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Republicans Face Election Debacle

The Congressional elections seem already decided. Republicans face an historical disaster given the rotten mood in the country and new scandals.

Likely setback for conservatives on November 4 in the House and Senate elections

By Laszio Trankovits

[This article published in the Austrian Kurier 7/31.2008 is translated from the German on the World Wide Web,  http://www.kurier.at/nachrichten/186382.php.]

In the longest and most expensive election campaign of US history, ever-new facets of the presidential candidates appear. Commentators and comedy stars now pierce John McCain's "new whining quality," deride Obama's "silly Messiah behavior" like moderator John Stewart or his "arrogant presidential style" like the Washington Post. Surveys and analyses suggest the presidential election will be exciting up to November 4. Many voters will decide in the last days.


The Congressional elections occurring at the same time will be different. These elections seem already decided. The republicans face an historic disaster given the rotten mood in the country and new scandals. At the end of July 2008 the oldest serving Republican senator was caught. The powerful and feared 84-year old Ted Stevens from Alaska took money from the oil industry.

Steven's infamous for obscure budget requests for his state is a symbolic figure of the Republican rightwing. A "merciless fall" now threatens, the Washington Post reports. The oil firm VECO will renovate Steven's private home and sent him incredible furniture worth $250,000. "A new blow for the reputation and election prospects of republicans, the conservative Wall Street Journal lamented.


The reproaches come at a time when the image of the US Congress is at an all-time low. "At least we are better than the Republicans," House majority leader Nancy Pelosi said recently knowing only 13 percent of Americans describe the US Congress as "good work." The generally bad mood in the US where 80 percent of the people believe their country is on the wrong course damages the republicans. Firstly, they are the party of the unpopular president George W. Bush and especially responsible for the unpopular Iraq war, the damaged respect for the US in the world, the economic crisis and overflowing state indebtedness. Secondly, a chain of scandals - beginning with illegal election campaign financing to sex affairs in the capitol - shattered the party of Abraham Lincoln and Ronald Reagan. The Republicans are now "paying the price" for all this, the Wall Street Journal admits.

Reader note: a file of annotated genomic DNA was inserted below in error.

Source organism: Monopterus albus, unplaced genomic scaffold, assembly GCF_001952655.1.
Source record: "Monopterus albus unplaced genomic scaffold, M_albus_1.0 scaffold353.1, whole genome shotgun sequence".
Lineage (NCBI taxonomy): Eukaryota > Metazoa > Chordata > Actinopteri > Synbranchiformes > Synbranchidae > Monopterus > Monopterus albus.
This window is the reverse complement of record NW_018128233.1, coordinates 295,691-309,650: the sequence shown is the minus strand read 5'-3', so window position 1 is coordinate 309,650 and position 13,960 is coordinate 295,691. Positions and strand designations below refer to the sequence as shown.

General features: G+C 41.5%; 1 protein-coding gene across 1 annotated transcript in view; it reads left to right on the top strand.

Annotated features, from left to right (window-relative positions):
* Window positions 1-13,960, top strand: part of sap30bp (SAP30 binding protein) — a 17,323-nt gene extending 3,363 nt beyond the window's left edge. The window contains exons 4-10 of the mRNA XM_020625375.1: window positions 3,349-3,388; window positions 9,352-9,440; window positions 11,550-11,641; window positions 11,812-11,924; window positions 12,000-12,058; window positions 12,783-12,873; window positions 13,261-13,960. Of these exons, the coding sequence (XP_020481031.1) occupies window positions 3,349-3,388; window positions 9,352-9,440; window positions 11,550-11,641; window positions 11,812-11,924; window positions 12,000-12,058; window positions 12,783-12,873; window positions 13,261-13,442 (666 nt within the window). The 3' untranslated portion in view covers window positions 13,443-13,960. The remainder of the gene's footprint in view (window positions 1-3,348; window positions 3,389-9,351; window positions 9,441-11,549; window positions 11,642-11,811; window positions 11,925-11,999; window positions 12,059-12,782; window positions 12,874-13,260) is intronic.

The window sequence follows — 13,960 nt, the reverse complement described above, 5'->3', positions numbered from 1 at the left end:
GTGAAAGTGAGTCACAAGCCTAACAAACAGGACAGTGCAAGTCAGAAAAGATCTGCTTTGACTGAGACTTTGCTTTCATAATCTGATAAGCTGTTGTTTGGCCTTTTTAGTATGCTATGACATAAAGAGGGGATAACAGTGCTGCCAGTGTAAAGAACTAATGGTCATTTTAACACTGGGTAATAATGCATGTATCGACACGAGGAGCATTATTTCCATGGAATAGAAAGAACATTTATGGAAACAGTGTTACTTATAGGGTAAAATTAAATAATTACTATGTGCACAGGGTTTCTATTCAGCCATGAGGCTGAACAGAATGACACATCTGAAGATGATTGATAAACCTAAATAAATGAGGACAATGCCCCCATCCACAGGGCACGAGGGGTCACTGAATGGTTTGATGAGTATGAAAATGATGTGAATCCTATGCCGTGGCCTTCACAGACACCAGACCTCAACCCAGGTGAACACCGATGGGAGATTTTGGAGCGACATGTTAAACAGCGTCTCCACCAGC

On November 4, the 435 members of the House of Representatives and 35 of 100 senators will be decided, not only the successor of President Bush. The Democrats now have a majority in both houses. The signs for a disastrous election defeat of the republicans cannot be ignored. In the spring they lost election constituencies they had as certain in the past in three by-elections in Louisiana, Illinois and Mississippi. At the beginning of July 2008 the former majority leader in the House of Representatives Tom DeLay described the mood as "worse than ever."


Obama and McCain will move feverishly toward the end of the presidential campaign at the beginning of November. The winner will immediately see the results of the congressional election. If the Democrats succeed in gaining the magical number of 60 seats in the Senate, they will have great power in Washington. Then republicans will not be able to prevent votes through the "filibuster" of long speeches. Governing will be tremendously difficult for a president McCain. If Obama enters the White House, he could have enormous support for the promised "historical change."

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